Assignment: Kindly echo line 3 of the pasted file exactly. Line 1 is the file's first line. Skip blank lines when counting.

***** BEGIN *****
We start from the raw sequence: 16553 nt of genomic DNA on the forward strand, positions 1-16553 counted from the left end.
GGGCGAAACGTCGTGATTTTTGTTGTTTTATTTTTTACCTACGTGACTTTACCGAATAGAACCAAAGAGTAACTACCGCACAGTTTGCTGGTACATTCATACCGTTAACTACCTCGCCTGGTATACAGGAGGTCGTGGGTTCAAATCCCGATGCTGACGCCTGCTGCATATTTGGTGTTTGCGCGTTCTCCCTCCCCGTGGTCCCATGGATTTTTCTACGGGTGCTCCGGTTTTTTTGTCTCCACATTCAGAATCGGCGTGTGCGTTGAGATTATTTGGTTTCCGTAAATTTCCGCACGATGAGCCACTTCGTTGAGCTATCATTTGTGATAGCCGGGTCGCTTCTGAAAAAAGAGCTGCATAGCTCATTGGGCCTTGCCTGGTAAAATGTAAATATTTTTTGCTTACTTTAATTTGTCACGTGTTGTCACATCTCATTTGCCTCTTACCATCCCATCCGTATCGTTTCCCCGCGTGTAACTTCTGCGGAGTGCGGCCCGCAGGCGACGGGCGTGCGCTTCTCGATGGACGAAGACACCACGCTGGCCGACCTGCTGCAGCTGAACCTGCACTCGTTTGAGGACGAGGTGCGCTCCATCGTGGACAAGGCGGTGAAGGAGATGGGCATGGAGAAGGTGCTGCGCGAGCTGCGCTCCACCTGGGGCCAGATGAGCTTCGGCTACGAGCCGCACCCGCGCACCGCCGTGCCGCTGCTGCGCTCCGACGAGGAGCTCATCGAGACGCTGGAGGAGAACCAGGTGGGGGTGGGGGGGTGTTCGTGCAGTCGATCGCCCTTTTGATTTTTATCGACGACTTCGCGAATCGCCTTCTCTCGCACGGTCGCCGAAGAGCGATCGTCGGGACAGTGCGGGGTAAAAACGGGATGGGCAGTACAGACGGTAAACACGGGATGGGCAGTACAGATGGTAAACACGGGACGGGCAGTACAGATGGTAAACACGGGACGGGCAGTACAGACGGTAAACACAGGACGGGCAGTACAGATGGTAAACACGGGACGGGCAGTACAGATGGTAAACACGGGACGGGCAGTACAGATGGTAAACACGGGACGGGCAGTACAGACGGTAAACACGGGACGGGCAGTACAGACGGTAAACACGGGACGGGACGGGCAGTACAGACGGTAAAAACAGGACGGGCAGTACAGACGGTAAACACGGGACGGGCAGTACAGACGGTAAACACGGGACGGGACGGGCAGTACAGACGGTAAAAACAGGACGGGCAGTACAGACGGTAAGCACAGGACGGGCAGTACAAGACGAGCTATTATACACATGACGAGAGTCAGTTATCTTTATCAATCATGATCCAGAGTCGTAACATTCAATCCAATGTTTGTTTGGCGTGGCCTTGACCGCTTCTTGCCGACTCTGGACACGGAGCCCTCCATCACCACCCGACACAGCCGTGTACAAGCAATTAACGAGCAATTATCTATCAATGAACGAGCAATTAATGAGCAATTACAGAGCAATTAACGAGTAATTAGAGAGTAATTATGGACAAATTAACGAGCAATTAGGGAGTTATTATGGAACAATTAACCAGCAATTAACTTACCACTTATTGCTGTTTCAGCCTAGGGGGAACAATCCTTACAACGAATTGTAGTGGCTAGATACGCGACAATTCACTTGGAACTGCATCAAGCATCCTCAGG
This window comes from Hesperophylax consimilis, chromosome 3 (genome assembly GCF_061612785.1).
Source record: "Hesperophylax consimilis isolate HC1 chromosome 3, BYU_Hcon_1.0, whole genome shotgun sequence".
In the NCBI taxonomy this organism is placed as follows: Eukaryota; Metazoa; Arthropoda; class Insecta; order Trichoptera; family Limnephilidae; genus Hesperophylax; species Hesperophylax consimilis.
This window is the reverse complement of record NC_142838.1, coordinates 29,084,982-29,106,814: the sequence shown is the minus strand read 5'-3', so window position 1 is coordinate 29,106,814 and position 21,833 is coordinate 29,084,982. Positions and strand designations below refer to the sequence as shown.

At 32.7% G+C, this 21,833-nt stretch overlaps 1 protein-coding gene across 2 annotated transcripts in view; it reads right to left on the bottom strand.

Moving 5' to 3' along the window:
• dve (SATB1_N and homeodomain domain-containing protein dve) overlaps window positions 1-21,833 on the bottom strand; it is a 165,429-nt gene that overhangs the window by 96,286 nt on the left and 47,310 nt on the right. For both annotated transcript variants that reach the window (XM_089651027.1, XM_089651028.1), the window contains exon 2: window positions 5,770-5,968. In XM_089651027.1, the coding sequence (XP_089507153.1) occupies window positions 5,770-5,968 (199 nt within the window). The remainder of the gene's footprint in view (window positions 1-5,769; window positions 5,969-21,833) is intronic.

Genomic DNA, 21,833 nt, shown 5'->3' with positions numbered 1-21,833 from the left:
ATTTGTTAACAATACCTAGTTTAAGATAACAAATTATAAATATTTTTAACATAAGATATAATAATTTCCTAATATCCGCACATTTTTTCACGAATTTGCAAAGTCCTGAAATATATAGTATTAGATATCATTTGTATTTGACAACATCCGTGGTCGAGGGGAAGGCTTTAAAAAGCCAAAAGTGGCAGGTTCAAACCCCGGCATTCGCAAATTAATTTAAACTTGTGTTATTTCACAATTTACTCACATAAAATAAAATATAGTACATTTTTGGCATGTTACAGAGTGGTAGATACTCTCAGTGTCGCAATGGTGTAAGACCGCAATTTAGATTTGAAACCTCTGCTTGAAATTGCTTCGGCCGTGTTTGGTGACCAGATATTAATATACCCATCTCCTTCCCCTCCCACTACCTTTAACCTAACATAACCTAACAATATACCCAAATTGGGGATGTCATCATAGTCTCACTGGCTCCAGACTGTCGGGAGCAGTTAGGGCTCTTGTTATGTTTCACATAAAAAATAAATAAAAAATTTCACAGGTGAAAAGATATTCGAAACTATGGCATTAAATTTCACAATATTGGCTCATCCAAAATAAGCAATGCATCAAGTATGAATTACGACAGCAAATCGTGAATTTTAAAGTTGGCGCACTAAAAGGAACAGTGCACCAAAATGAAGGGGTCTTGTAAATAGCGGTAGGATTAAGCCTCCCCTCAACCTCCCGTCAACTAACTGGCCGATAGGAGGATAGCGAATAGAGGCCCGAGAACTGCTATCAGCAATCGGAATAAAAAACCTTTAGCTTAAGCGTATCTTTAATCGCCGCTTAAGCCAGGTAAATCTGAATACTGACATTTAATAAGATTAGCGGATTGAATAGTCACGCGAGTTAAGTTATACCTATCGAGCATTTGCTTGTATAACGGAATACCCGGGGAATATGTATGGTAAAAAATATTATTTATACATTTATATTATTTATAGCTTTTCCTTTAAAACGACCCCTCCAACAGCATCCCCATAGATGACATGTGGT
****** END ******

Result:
This window comes from Hesperophylax consimilis, chromosome 3 (genome assembly GCF_061612785.1).